Feature Article - March 2019
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Creature Comforts

Ever-Evolving Locker Room Design

By Dave Ramont

Others that benefit from cabana-style designs include those with disabilities and transgender populations.

Some facilities are using cabanas in conjunction with separate gender-specific locker rooms, while others have found that a combination of cabanas and gender-specific restrooms can provide the privacy and function of the old-school locker rooms.

Larson described working with the city of Dearborn, Mich., which was replacing an existing community pool and saw an opportunity to explore options other than the traditional male and female locker rooms. "It was ultimately decided to provide individual changing rooms exclusively, with a large common locker area to store clothing and other valuables after having changed into bathing wear. This approach maximizes the ability for a young child to stay with his/her parent and to provide privacy for people uncomfortable with changing in sight of other patrons, whatever the reason."

Regarding efficiency, Harris discussed a project they undertook at Troy University in Troy, Ala. "We studied many solutions and compared the space requirements for this cabana style against the space requirements for dedicated gender-specific locker rooms. At first glance, it would seem that many small, dedicated spaces would take up more square footage. In fact the cabana-style layout takes up less space than the traditional locker rooms."

Indeed, the personal changing rooms with community locker spaces can meet the needs of a variety of users in a smaller footprint, and also allow for more design options. But as Kocher explained, the fixture counts can start to increase if you have many spaces with separate toilets, sinks and showers. "So they can get bigger from the plumbing side, a little bit more efficient on the locker room side."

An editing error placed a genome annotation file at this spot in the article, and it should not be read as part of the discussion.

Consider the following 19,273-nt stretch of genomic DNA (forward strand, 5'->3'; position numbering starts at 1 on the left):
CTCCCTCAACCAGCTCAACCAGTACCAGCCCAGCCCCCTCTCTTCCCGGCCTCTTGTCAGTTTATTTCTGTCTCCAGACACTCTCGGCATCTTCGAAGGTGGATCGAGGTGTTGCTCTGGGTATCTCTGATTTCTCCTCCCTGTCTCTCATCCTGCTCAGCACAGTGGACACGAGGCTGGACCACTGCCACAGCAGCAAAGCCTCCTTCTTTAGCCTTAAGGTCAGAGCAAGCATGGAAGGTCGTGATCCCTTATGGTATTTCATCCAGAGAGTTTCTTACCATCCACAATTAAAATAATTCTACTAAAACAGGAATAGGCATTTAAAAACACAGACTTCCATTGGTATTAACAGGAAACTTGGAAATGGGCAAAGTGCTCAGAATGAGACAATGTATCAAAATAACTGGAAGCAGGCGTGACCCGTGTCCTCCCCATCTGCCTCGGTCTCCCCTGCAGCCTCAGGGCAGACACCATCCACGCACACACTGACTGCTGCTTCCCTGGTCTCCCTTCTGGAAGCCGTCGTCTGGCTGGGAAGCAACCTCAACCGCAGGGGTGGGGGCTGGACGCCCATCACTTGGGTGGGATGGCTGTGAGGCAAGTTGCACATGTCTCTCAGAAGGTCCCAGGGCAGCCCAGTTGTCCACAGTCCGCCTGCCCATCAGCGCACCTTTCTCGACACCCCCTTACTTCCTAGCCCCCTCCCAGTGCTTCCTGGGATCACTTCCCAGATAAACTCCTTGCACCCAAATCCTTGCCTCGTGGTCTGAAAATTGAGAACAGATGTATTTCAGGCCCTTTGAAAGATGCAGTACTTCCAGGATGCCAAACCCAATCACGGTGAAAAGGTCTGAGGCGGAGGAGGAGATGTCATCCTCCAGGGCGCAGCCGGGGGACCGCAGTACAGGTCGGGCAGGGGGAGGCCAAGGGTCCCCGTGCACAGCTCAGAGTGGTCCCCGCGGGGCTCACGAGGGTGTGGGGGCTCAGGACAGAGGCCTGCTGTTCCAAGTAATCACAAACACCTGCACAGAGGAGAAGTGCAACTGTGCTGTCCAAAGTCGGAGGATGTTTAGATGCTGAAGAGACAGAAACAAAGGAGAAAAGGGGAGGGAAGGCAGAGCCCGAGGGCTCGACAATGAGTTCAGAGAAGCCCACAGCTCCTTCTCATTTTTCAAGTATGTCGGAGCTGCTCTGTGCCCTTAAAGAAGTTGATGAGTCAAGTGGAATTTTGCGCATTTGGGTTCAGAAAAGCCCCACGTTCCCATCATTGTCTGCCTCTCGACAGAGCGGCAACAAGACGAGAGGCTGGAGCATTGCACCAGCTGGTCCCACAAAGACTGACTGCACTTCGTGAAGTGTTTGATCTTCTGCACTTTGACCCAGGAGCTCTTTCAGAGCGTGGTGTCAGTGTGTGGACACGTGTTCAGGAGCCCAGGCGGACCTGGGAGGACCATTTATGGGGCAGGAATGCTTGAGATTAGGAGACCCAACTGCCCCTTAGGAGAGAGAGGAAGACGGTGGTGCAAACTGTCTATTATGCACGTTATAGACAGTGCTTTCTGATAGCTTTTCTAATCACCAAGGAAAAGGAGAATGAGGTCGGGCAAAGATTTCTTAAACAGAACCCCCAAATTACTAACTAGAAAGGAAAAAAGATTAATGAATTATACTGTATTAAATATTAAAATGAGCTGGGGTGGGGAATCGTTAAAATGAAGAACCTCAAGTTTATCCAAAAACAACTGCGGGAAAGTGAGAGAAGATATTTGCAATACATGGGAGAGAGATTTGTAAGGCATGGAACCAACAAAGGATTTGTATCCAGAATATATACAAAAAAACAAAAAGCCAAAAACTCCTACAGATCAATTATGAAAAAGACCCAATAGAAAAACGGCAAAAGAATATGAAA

Regarding floor layout, Harris believes the thought behind the sensitivities of the transgender population is very important, and said that many of the mistakes made in planning for these spaces relate to the entrance into the locker rooms. "At the University of Michigan, we had great discussion about this topic. In the renovation of their Intramural Sports Building we were able to accomplish a layout that allowed all patrons to enter a single suite of locker rooms from a main travel path, in which they are not forced to visually make a locker room selection until they were off the corridor."

Providing day-use lockers at various locations within a facility is diminishing the number of lockers necessary in the locker room. "These cubbies are often found in gymnasia, group exercise rooms and weight/cardio spaces. In the past, these cubbies or day-lockers have all been one size, sized for backpacks," said Harris. "Today we're seeing a desire for a variety of sizes, sized for wallets, phones, shoes and backpacks. Another component to these lockers is the desire to charge your phone or computer while it's being stored."